Of the rest, Sir Michael Stoute’s novice stakes winner, Sun Maiden, looks the main danger. She won that little race by fully twelve lengths and in a fair time. It would be no shock if this typically beautifully-bred Juddmonte filly (Frankel half-sister to multiple Group 1 winner, Midday) prevailed but 3/1 doesn’t set the pulse racing.
The likes of Musidora second, Dancing Brave Bear, and Johnny G’s Highgarden are interesting projects for the season, but this looks a really good chance for the twice Classic-placed Wild Illusion.
4.20 Gold Cup (Group 1, 2m4f, 4yo+)
A super race in prospect even in the absence of last year’s winner, Big Orange. The field is headed by the 2016 champ, Order Of St George, pipped by Big Orange in his repeat bid last term; and last year’s Queen’s Vase winner, Stradivarius, who went on to beat Big Orange at Goodwood. Further spice is added to the pot by the presence of French staying superstar, Vazirabad, himself a triple Group 1 winner.
In such a race as this we need to consider more than merely the respective form credentials of the field: pace is a key component. Last year, Big Orange was gifted a lead early in the race that he never relinquished, fending off the desperate late rally of Order Of St George and Ryan Moore in the dying strides.
Order Of St George is one of those hide behind the sofa horses. He has obvious class and stamina, but he gets beaten when he probably shouldn’t a little too often for comfort. Although winning eleven of the twenty stakes races in which he’s competed, he’s been beaten at odds on in four of them, including at 1/7. Ouch. He was a little workmanlike last time in a Listed race but that was a prep for this. He may well win and good luck if you want 7/4 about that. I do not.
Stradivarius is the other vying for market leadership. As well as the Queen’s Vase and Goodwood Cup, he was a very close third in the St Leger and Long Distance Cup in a terrific three-year-old season. He looked better than ever when bolting up in the Yorkshire Cup on his seasonal bow for this campaign, and could be the champion stayer in 2018. He does have to prove his stamina for this longer trip, something which is not a given for all that he looked robust enough at the two mile range. Again, 2/1 is insufficient in what is a hot race.
Of the front three in the market, I suspect VAZIRABAD offers a little value. Alain de Royer-Dupre’s six-year-old has many T-shirts for being there and doing that: he’s won two G1 Prix Royal-Oak’s, a G1 Prix du Cadran, and has never been out of the first two at races beyond a mile and a half. Indeed, his full form string is 6211111/117121/211112-211, which is rather spectacular when you consider that the last 18 of those 22 runs have been in Group company.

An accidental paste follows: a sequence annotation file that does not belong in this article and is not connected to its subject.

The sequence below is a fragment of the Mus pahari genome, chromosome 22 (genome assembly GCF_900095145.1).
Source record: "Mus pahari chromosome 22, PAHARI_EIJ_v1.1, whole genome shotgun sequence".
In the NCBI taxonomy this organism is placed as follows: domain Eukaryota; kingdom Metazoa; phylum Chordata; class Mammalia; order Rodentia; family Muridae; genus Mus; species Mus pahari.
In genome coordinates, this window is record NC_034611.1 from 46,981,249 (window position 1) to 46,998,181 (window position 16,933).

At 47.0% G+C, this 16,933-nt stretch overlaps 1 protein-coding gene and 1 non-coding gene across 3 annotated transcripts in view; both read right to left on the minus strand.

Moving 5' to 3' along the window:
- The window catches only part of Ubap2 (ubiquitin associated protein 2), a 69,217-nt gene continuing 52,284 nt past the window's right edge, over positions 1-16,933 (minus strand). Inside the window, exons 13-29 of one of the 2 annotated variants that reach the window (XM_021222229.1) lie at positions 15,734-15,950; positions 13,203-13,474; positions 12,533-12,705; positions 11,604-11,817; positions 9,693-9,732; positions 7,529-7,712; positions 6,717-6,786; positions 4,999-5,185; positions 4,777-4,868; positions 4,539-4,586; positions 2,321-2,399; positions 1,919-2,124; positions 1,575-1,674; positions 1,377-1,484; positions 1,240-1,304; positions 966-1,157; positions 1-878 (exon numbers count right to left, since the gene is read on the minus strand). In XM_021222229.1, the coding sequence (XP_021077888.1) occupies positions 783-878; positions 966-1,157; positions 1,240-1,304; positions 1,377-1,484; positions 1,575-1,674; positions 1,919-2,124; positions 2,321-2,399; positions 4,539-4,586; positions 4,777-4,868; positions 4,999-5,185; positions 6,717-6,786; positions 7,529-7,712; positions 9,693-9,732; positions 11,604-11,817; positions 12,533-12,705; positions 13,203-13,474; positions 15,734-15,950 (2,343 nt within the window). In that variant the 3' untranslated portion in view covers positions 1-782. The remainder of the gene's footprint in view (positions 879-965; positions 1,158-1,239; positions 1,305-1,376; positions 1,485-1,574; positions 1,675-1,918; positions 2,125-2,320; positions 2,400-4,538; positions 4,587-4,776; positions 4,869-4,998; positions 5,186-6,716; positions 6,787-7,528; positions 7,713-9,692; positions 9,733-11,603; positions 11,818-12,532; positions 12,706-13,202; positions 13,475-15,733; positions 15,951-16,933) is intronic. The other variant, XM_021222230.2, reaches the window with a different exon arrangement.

He’ll be ridden patiently, but as a veteran of so many races in France he clearly has the gear change required to quicken off a pedestrian gallop. 5/1 looks a very solid each way play.
With little obvious pace in the field, it may be that Torcedor, who adopted pressing tactics in a Group 3 here last time, may again play catch me if you can. He was a nine length fifth (when waited with) behind Big Orange last year, before running up in the Long Distance Cup on Champions Day and, most recently, that five length score last time. Ascot, then, holds no fears. Nor either does fast ground, so 10/1 could be another reasonable each way play – perhaps without the favourite – about a horse whose form ties in pretty closely on a number of lines with Order Of St George.
I’m struggling to make much of a case for the rest, the pick of which might be Desert Skyline.
Really looking forward to this one!
5.00 Britannia Stakes (Class 2 handicap, 1m, 3yo)
No idea. Genuinely no idea. Winners since 2007 at 33/1, 28/1, 25/1 and 20/1 twice mean the market has no idea either. Seriously, why the hell would anyone bet in a race like this?
Crack On Crack On was a good winner last time in a big field at Haydock, and he’s ridden by geegeez-sponsored jockey, David Probert. He’s improving fast, like most of these. Similar comments apply to Corrosive, who is now on a four-timer after a big field course, distance and going win last time; and Richard Hughes’ George Of Hearts, who steps up to a mile having not quite reached the winner over seven here last time.
Twenty-seven others worthy of mention. Where’s Mr Felt Tippy’s magic pen sticker when you need him?!
5.35 King George V Stakes (Class 2 Handicap, 1m4f, 3yo)
More of the same for all that there are ‘only’ 21 runners this time. Draw has been material: double digit stalls have bagged ten of the last dozen. Why? Not sure, but I presume because it is very difficult to lead all the way in such a big field over such a trip; and if you don’t lead from a low draw, you’re probably in the pocket screaming for room entering the straight.
So on that basis I’ve deselected half the field. Honestly, if you’ve got a better idea, I’m all ears…!
This has been a decent race for the top of the market, too, with two-thirds of the winners since 1997 coming from the top four in the betting.
That leaves me with Cross Counter and Baghdad.
Godolphin colts have won three of the last four renewals, so Cross Counter is your winner. Maybe.
Royal Ascot really is a super tough meeting at which to back winners, and I make no apology for being almost flippant in some of my analyses above, particular in the last two races. This is probably a sensible time to remind readers that nothing on these pages constitutes financial advice – duh!
Good luck with your Thursday wagers. I’ve a feeling we’ll need it!